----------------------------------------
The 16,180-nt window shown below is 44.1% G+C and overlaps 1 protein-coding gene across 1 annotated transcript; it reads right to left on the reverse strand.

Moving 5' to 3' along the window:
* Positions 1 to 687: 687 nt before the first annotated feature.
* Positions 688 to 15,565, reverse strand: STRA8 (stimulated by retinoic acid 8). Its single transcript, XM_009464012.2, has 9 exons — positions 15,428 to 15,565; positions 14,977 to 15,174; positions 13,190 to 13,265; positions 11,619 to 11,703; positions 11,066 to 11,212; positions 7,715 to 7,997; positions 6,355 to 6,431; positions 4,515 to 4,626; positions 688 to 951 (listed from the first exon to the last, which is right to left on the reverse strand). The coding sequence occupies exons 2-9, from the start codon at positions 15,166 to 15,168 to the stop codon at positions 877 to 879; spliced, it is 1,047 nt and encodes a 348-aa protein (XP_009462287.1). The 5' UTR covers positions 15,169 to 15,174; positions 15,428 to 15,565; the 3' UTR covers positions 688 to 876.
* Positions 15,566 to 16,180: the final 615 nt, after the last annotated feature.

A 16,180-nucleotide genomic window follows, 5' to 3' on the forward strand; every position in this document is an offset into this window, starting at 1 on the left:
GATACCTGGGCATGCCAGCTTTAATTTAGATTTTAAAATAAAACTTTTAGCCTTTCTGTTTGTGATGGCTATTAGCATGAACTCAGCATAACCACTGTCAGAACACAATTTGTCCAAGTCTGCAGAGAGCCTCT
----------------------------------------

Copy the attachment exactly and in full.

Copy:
The 16,180-nt window shown below is 44.1% G+C and overlaps 1 protein-coding gene across 1 annotated transcript; it reads right to left on the reverse strand.

Moving 5' to 3' along the window:
* Positions 1 to 687: 687 nt before the first annotated feature.
* Positions 688 to 15,565, reverse strand: STRA8 (stimulated by retinoic acid 8). Its single transcript, XM_009464012.2, has 9 exons — positions 15,428 to 15,565; positions 14,977 to 15,174; positions 13,190 to 13,265; positions 11,619 to 11,703; positions 11,066 to 11,212; positions 7,715 to 7,997; positions 6,355 to 6,431; positions 4,515 to 4,626; positions 688 to 951 (listed from the first exon to the last, which is right to left on the reverse strand). The coding sequence occupies exons 2-9, from the start codon at positions 15,166 to 15,168 to the stop codon at positions 877 to 879; spliced, it is 1,047 nt and encodes a 348-aa protein (XP_009462287.1). The 5' UTR covers positions 15,169 to 15,174; positions 15,428 to 15,565; the 3' UTR covers positions 688 to 876.
* Positions 15,566 to 16,180: the final 615 nt, after the last annotated feature.

A 16,180-nucleotide genomic window follows, 5' to 3' on the forward strand; every position in this document is an offset into this window, starting at 1 on the left:
GATACCTGGGCATGCCAGCTTTAATTTAGATTTTAAAATAAAACTTTTAGCCTTTCTGTTTGTGATGGCTATTAGCATGAACTCAGCATAACCACTGTCAGAACACAATTTGTCCAAGTCTGCAGAGAGCCTCT